A reader has complained about footnotes in Pages. They jump around, especially when long, and drive the man crazy.
I don’t use footnotes much, but have just tried putting a few in a text of mine.
Pages lets you add footnotes and endnotes.
- Click in the body of text after the word where the footnote is to be placed.
- Go to Insert menu and slide down to Footnote.
- A small number will appear perched above and to the write of the word and a numbered footnote will appear at the bottom of the page.
What seems to be happening is that, as you add them, footnotes push the main text on the page up and the overflow goes on the next page. If the part of text to which the footnote refers is pushed over onto the next page, the footnote automatically jumps to that page too.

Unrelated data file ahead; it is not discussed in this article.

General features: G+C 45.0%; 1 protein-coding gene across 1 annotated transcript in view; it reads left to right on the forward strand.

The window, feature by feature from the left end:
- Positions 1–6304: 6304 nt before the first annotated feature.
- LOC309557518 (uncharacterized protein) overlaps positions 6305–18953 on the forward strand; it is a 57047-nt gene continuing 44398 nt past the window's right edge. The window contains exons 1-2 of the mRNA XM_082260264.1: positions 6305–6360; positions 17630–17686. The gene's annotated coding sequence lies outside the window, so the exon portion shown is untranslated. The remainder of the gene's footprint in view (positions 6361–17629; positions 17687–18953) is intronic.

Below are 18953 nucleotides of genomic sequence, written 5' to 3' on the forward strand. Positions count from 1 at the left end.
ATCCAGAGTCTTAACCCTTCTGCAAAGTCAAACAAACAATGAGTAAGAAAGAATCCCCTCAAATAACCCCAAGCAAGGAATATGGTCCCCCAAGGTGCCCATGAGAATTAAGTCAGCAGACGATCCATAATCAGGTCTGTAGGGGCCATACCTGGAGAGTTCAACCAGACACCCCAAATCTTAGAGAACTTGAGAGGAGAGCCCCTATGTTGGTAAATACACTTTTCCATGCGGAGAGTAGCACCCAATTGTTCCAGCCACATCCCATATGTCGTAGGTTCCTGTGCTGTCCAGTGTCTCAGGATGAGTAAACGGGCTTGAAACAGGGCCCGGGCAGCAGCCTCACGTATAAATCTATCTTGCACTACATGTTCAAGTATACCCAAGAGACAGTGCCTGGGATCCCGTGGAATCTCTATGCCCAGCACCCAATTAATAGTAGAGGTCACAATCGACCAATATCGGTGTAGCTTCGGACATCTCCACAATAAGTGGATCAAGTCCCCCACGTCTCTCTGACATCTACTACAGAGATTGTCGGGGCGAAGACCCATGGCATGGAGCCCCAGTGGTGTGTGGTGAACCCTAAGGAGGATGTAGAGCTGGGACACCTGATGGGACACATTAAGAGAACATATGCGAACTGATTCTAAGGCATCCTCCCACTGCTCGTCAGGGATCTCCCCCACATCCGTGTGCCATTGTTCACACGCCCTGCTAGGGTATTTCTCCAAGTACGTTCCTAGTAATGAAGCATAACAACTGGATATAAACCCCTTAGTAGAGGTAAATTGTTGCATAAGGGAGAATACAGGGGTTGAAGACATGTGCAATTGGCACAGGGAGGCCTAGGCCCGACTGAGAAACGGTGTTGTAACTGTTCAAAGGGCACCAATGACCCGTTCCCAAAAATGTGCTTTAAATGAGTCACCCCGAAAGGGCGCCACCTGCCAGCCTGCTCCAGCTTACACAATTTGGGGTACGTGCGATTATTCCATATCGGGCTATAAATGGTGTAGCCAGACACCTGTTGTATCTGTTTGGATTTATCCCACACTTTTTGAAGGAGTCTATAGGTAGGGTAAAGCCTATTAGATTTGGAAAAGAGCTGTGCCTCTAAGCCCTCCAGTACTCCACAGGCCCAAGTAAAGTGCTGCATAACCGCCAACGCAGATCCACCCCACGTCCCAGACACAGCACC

The numbering stays continuous or changes to restart on each page, as you set it in Document Inspector. You can also change numbered footnotes to less frequently used stars, or Roman numericals, or Greek letters.
You shouldn’t have much trouble with footnotes in Pages. At least not more than you’d have with using footnotes anyway.
Footnotes are an attribute of academic writing, where every statement or argument you make needs referencing, i.e. an attribution or an indication of an authoritative source. You may see footnotes in encyclopedia articles and legal documents. Sometimes, when a word, a phrase or a section is in a foreign language, you may put the translation in a footnote. Footnotes may also include hyperlinks taking you to a relevant internet page.
Footnotes are usually placed at the bottom of the page. Sometimes, in order not to distract the reader or when the commentary in footnotes is long, they are grouped together at the end of the document/article/book, or at the end of the chapter (section). In this case they are called endnotes.